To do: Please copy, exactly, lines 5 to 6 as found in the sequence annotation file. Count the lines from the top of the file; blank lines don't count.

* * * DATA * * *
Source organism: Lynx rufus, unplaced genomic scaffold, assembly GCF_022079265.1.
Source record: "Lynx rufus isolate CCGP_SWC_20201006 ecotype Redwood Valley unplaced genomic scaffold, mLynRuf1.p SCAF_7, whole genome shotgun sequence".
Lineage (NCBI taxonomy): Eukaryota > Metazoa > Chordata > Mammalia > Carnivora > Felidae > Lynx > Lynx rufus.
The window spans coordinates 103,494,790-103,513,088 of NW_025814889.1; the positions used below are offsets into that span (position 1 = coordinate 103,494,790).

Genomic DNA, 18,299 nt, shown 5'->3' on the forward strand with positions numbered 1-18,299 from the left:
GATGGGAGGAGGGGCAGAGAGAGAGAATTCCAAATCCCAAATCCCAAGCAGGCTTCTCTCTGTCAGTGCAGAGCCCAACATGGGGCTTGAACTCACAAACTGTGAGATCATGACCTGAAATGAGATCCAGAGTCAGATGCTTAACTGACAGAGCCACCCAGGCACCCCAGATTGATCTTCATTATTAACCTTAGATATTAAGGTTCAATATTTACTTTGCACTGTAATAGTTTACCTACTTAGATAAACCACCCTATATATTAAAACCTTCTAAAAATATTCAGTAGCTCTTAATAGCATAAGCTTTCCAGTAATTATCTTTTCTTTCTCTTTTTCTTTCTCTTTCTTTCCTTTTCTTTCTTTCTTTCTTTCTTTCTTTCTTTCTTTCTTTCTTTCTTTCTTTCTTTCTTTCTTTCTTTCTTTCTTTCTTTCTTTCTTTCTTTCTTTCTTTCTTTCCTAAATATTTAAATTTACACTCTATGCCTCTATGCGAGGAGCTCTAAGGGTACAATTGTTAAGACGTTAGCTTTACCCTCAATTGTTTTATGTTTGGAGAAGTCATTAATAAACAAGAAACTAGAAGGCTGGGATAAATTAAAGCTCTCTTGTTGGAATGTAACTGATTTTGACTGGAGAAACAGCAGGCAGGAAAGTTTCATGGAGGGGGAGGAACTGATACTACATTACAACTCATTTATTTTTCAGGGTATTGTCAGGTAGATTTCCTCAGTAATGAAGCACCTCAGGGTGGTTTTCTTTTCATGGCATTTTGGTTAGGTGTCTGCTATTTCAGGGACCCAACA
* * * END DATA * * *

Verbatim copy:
Genomic DNA, 18,299 nt, shown 5'->3' on the forward strand with positions numbered 1-18,299 from the left:
GATGGGAGGAGGGGCAGAGAGAGAGAATTCCAAATCCCAAATCCCAAGCAGGCTTCTCTCTGTCAGTGCAGAGCCCAACATGGGGCTTGAACTCACAAACTGTGAGATCATGACCTGAAATGAGATCCAGAGTCAGATGCTTAACTGACAGAGCCACCCAGGCACCCCAGATTGATCTTCATTATTAACCTTAGATATTAAGGTTCAATATTTACTTTGCACTGTAATAGTTTACCTACTTAGATAAACCACCCTATATATTAAAACCTTCTAAAAATATTCAGTAGCTCTTAATAGCATAAGCTTTCCAGTAATTATCTTTTCTTTCTCTTTTTCTTTCTCTTTCTTTCCTTTTCTTTCTTTCTTTCTTTCTTTCTTTCTTTCTTTCTTTCTTTCTTTCTTTCTTTCTTTCTTTCTTTCTTTCTTTCTTTCTTTCTTTCTTTCTTTCTTTCTTTCCTAAATATTTAAATTTACACTCTATGCCTCTATGCGAGGAGCTCTAAGGGTACAATTGTTAAGACGTTAGCTTTACCCTCAATTGTTTTATGTTTGGAGAAGTCATTAATAAACAAGAAACTAGAAGGCTGGGATAAATTAAAGCTCTCTTGTTGGAATGTAACTGATTTTGACTGGAGAAACAGCAGGCAGGAAAGTTTCATGGAGGGGGAGGAACTGATACTACATTACAACTCATTTATTTTTCAGGGTATTGTCAGGTAGATTTCCTCAGTAATGAAGCACCTCAGGGTGGTTTTCTTTTCATGGCATTTTGGTTAGGTGTCTGCTATTTCAGGGACCCAACA